Homeland Security, Homeland Defense,
Corporate Security, Corporate Defense
Homeland Security might be said to be a re-channeling of operations
at the U.S. federal level,
with a merging of certain investigation, intelligence, security,
and military functions aimed at minimizing and averting threats and
risks predominantly associated with actions of international terrorism.
the wake of events of 9/11, the U.S. experienced
its first biological terrorist threat via the anthrax scare. By
the end of 2001, government officials have become increasingly concerned
with prospects of nuclear devices being used as weapons of mass destruction,
either as full-scale nuclear bombs or so-called “dirty” bombs that
scatter radioactive material. Threats of such proportion are overseen
at the Federal level, yet events emanating from such risks affect
the corporate and individual level as well.
In tandem with Homeland
Security, the concept of Homeland Defense has taken on new meaning
under the aegis if the Department of Defense. While Homeland Security
deals with investigations and intelligence, it would be the Department
of Defense that would deploy the higher level defensive military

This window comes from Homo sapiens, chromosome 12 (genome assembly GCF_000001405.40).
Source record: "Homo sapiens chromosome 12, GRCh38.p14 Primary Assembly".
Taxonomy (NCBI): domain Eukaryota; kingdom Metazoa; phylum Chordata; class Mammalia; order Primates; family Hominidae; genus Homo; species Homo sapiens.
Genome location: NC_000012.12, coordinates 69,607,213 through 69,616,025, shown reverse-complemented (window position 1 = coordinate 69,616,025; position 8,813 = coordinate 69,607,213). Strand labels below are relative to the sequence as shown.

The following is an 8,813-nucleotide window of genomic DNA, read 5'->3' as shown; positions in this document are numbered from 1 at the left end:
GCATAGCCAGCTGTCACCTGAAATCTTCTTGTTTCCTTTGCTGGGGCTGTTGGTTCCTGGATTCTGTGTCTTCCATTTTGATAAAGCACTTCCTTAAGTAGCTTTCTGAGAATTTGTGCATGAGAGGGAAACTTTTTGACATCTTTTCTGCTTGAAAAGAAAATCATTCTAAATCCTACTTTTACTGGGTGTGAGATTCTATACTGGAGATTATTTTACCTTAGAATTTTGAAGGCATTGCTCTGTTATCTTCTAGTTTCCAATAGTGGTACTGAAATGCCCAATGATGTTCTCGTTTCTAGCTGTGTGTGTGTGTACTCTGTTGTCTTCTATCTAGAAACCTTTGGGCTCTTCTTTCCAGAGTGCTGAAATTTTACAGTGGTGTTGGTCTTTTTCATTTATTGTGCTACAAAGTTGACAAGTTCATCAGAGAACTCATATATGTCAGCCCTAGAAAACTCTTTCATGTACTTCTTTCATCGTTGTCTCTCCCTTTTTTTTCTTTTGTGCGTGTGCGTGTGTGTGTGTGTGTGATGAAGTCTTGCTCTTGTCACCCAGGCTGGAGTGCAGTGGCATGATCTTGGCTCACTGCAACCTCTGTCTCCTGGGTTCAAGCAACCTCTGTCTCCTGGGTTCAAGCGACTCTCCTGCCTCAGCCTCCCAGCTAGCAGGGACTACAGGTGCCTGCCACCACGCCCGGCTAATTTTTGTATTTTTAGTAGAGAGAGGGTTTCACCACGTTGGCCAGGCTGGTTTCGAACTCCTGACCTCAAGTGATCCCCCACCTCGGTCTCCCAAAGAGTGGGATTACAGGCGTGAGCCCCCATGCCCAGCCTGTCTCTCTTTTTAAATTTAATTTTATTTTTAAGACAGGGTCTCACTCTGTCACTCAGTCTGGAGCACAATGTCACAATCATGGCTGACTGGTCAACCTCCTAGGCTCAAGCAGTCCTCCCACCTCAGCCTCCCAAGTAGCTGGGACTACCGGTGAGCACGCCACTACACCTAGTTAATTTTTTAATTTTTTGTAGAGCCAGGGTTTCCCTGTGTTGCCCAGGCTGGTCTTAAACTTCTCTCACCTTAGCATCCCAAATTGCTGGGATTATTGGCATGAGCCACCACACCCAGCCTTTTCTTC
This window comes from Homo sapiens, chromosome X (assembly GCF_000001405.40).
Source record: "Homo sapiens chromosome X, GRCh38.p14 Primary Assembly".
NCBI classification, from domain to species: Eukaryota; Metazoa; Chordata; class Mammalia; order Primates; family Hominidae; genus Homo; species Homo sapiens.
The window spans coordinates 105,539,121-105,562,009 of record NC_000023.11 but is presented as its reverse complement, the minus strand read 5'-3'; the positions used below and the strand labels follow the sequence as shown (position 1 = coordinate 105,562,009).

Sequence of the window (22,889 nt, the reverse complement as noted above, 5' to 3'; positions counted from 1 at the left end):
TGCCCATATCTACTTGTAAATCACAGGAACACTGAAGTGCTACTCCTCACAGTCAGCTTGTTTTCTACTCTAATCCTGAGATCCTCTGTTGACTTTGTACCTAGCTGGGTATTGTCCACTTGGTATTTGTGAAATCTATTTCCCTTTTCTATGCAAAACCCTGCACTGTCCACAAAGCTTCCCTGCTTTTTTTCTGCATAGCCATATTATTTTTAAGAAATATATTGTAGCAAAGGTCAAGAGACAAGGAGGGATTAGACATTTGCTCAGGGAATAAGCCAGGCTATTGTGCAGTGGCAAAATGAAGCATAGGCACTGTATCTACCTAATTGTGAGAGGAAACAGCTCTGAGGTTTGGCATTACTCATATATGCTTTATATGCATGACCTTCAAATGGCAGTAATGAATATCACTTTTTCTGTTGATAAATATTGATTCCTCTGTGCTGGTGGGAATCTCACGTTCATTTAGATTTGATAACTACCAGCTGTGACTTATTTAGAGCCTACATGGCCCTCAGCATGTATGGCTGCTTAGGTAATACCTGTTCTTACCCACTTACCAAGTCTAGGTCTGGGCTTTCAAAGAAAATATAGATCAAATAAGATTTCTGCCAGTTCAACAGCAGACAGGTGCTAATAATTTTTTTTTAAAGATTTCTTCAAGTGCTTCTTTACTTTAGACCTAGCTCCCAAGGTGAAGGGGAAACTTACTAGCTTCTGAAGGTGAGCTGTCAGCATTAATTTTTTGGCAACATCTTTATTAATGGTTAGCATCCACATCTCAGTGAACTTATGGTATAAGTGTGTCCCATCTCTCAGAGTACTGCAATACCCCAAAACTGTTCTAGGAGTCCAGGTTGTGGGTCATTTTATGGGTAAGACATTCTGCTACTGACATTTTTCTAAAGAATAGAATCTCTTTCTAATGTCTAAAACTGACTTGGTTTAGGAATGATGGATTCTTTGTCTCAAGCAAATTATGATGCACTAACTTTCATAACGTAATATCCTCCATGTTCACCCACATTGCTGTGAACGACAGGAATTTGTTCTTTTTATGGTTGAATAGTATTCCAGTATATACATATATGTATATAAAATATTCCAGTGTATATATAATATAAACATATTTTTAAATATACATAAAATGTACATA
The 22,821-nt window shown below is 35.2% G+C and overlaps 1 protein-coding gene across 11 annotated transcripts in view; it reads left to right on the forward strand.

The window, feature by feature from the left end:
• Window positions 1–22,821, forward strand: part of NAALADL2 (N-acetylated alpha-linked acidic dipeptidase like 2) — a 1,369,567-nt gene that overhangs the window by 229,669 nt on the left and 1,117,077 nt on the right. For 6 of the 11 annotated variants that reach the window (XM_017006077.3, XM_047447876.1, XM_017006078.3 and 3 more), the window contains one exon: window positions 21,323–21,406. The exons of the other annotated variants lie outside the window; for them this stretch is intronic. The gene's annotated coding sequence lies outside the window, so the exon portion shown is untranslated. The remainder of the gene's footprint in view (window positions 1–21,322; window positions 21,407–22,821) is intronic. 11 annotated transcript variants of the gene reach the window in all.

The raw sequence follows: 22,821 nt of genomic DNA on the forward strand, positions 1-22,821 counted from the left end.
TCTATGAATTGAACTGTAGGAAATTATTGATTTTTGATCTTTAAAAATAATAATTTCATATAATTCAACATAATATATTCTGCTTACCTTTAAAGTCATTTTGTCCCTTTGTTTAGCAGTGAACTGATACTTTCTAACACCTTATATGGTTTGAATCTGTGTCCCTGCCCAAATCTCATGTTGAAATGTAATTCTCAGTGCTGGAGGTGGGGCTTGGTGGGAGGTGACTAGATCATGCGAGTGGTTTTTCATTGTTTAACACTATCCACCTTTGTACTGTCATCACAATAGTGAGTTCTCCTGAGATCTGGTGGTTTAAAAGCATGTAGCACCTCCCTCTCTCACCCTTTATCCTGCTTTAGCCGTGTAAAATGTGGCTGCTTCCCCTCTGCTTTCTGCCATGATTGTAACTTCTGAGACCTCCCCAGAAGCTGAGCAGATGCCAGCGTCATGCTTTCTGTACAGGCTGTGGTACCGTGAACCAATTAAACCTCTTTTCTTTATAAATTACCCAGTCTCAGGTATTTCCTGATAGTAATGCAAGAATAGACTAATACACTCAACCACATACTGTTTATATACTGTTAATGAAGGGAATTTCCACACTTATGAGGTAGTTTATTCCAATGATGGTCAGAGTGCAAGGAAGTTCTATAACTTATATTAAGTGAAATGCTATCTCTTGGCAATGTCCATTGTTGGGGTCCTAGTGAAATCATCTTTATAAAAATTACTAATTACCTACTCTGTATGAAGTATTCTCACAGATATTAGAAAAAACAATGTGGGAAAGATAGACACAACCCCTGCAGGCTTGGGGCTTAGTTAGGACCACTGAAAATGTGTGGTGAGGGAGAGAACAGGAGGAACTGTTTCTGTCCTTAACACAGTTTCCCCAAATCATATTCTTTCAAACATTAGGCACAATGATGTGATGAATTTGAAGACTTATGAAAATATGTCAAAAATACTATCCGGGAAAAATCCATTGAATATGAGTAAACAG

Corporate Security has had different meanings. Yet in part spawned
by the new Age of Risk, corporate security is also taking on connotations
of Corporate Defense. While corporate security
in 2001 and before might be said to have been focused upon a “basic” array
and level of problems inside the corporation, now Corporate Defense
has broadened the concept to include the response to Homeland
Security issues down to the corporate level.
An increasing level of
threats is challenging corporations, some for the first time, including
cyber crimes. More so than ever, corporations need to be alert to “inbound” threats,
including network attacks, interruption of service, corporate espionage,
and biological threats.